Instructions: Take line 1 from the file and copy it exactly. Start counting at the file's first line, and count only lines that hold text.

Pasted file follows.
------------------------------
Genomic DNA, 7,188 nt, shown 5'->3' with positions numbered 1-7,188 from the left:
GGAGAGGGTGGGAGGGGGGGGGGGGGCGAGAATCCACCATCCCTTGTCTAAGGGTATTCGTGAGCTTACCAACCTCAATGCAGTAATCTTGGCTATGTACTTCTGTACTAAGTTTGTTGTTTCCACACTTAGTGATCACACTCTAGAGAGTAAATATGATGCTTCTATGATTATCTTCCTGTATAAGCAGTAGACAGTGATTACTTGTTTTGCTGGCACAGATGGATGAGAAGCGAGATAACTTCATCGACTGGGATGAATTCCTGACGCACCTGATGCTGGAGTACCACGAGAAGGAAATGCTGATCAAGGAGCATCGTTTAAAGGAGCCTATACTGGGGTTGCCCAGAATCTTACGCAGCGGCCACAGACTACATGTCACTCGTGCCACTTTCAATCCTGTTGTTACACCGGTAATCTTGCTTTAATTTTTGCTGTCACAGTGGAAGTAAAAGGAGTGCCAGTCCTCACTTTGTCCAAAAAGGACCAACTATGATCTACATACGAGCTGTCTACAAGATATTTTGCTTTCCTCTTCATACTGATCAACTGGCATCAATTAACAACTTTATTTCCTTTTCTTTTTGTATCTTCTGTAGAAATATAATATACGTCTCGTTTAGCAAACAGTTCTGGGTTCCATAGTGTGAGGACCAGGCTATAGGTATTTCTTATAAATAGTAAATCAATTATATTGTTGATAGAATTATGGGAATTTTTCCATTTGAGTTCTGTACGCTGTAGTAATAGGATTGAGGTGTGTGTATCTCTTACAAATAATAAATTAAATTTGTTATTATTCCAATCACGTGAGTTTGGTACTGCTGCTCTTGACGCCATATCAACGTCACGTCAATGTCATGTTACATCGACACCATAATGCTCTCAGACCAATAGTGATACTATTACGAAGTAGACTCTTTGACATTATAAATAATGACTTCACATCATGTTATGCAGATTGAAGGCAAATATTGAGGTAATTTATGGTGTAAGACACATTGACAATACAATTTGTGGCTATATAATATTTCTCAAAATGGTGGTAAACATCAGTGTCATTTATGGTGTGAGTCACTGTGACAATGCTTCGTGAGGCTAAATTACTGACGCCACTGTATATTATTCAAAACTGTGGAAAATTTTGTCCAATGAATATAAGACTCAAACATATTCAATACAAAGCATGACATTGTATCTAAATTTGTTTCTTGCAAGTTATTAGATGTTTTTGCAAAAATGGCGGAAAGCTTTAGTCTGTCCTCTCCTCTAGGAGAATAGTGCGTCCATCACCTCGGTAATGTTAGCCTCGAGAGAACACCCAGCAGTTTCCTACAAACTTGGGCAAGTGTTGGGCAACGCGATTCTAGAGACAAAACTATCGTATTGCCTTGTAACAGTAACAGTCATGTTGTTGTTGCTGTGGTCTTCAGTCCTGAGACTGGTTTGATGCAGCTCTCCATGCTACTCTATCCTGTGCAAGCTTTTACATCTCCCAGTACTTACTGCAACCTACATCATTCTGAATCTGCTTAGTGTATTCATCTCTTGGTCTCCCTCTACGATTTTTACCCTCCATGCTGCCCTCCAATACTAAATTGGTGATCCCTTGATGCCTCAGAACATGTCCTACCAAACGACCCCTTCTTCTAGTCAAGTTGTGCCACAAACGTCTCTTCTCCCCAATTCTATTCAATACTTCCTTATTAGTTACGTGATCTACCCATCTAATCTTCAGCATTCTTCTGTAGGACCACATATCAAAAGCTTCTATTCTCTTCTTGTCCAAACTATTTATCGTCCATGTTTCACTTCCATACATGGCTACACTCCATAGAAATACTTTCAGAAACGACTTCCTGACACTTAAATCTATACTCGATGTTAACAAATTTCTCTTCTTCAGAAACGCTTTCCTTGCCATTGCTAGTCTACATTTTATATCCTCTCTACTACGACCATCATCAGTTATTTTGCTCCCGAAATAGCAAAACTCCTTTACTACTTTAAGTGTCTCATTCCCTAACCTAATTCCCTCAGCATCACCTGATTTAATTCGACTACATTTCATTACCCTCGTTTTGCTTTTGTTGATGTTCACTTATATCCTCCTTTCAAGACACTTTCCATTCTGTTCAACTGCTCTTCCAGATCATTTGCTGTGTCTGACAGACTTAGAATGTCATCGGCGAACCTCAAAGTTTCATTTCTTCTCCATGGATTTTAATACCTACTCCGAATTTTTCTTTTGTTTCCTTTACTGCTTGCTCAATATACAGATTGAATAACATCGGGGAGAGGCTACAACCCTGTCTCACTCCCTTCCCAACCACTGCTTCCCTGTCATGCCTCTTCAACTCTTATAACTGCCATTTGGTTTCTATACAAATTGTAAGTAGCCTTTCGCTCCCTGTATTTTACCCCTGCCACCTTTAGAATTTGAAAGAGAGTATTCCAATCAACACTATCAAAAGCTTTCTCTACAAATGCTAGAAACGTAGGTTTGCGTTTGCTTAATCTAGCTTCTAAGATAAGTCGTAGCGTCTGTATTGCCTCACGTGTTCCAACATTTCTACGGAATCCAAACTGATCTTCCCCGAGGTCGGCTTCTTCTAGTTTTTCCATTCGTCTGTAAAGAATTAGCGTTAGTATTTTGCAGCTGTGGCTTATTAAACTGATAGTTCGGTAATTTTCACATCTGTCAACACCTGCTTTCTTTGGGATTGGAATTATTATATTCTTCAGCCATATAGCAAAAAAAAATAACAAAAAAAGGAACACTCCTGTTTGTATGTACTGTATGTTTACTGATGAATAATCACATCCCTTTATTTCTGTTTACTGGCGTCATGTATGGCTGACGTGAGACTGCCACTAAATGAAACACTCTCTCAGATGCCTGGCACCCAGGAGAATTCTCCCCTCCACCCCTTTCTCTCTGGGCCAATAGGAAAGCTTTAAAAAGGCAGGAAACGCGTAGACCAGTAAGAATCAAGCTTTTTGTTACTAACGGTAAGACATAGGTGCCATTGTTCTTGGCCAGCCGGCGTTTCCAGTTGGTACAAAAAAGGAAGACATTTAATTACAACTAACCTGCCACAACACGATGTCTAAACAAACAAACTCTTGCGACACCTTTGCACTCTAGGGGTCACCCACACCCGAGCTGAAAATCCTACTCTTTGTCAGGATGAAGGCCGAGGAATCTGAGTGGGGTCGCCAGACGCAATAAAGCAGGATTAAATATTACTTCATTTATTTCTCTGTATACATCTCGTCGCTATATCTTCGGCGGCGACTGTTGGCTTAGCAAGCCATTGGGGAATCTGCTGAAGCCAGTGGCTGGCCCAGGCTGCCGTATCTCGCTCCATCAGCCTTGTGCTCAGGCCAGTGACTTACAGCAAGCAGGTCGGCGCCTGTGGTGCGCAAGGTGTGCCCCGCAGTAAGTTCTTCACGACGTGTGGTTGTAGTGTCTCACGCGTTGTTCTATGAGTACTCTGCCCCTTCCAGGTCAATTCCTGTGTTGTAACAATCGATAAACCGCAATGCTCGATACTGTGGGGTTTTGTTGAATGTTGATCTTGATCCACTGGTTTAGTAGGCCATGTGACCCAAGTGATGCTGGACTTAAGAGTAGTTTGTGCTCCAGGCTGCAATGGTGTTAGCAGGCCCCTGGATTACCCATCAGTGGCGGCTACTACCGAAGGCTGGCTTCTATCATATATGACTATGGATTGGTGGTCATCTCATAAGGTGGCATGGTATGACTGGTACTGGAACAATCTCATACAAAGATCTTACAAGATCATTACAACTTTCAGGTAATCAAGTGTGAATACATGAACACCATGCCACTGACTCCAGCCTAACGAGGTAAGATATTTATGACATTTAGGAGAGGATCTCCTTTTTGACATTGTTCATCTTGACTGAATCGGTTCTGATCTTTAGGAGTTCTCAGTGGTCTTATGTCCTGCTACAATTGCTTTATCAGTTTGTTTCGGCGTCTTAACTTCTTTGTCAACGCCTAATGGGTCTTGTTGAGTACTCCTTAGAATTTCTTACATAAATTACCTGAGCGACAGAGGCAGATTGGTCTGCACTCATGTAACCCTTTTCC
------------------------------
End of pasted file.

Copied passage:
Genomic DNA, 7,188 nt, shown 5'->3' with positions numbered 1-7,188 from the left: